Advice for parents about teen dating
First relationships are like a mirror: Kids see themselves as others see them and find out how their words and actions draw people closer or push them away.Tweens and teens also learn about their values and goals, explore their feelings, and practice communication and commitment through dating, says teen life coach Melissa Kahn: “In some ways, teenage love is the purest, sweetest love of all — the kind that is about attraction and fun.” But that doesn’t mean young love is easy. Being admired and desired is exhilarating; getting disregarded or dumped can be crushing. Phil says that teenagers, especially younger pre-teens, don’t need to have boyfriends and girlfriends.
For parents, watching kids try on identities is a bit like watching bad comedy: Although the characters are awkward and unbelievable, it’s almost impossible to look away.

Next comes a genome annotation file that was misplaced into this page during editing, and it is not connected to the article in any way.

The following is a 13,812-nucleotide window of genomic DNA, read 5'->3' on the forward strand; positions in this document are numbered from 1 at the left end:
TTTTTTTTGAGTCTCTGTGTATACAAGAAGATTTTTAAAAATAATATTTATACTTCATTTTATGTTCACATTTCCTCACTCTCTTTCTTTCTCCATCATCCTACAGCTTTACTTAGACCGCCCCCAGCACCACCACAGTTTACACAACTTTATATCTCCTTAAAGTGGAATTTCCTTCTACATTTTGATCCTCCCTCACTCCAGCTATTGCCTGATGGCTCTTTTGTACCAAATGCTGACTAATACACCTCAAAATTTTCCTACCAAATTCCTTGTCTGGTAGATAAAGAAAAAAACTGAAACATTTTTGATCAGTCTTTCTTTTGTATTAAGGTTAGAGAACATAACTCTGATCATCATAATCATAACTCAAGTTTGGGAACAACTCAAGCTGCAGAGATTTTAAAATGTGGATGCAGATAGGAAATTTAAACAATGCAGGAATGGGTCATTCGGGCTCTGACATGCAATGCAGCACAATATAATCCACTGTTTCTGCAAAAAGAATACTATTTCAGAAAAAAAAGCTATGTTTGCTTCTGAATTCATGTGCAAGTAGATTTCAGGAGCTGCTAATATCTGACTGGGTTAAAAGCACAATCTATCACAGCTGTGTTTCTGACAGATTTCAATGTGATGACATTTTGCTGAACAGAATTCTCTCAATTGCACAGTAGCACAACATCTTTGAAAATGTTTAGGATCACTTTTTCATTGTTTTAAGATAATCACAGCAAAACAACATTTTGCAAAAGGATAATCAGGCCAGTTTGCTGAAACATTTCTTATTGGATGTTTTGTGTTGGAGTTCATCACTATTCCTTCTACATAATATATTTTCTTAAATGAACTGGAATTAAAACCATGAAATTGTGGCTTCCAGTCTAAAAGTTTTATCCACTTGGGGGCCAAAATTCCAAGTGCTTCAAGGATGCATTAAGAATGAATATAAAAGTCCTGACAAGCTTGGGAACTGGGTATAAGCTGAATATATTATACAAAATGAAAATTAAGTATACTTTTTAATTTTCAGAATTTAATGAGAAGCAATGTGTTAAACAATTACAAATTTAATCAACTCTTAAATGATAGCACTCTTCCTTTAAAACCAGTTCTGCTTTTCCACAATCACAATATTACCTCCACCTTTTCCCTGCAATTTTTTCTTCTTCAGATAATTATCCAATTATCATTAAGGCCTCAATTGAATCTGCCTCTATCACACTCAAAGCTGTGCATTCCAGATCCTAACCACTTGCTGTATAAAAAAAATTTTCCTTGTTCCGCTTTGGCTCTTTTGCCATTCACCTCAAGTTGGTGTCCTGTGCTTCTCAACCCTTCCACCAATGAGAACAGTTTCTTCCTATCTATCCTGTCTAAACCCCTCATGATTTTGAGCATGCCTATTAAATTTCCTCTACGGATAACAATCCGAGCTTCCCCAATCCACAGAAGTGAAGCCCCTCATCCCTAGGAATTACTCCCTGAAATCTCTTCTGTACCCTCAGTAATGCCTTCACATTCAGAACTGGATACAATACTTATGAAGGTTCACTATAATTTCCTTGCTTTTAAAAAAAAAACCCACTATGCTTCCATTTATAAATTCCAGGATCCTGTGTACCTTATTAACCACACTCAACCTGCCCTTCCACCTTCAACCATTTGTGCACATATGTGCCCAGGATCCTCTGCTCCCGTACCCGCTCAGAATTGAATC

Given that 1 in 5 high schoolers experience dating violence, you’ll want to be sure you do your part to help your child understand what a healthy relationship feels and looks like.
Below you’ll find information and tools to help you talk to your kids about healthy relationships, guidelines on how to navigate their world of cell phones and social networking and how to talk to your kids about being an upstander vs. If you suspect your teen may be a victim of abuse, you are the most important resource and advisor for your child.
If you think your son or daughter may be controlling, abusive, or violent with his or her partner, tell your child that abuse and violence are NOT acceptable and that violence will not solve problems.
Let him or her know when you truly care for someone you don’t hurt them or try to control them.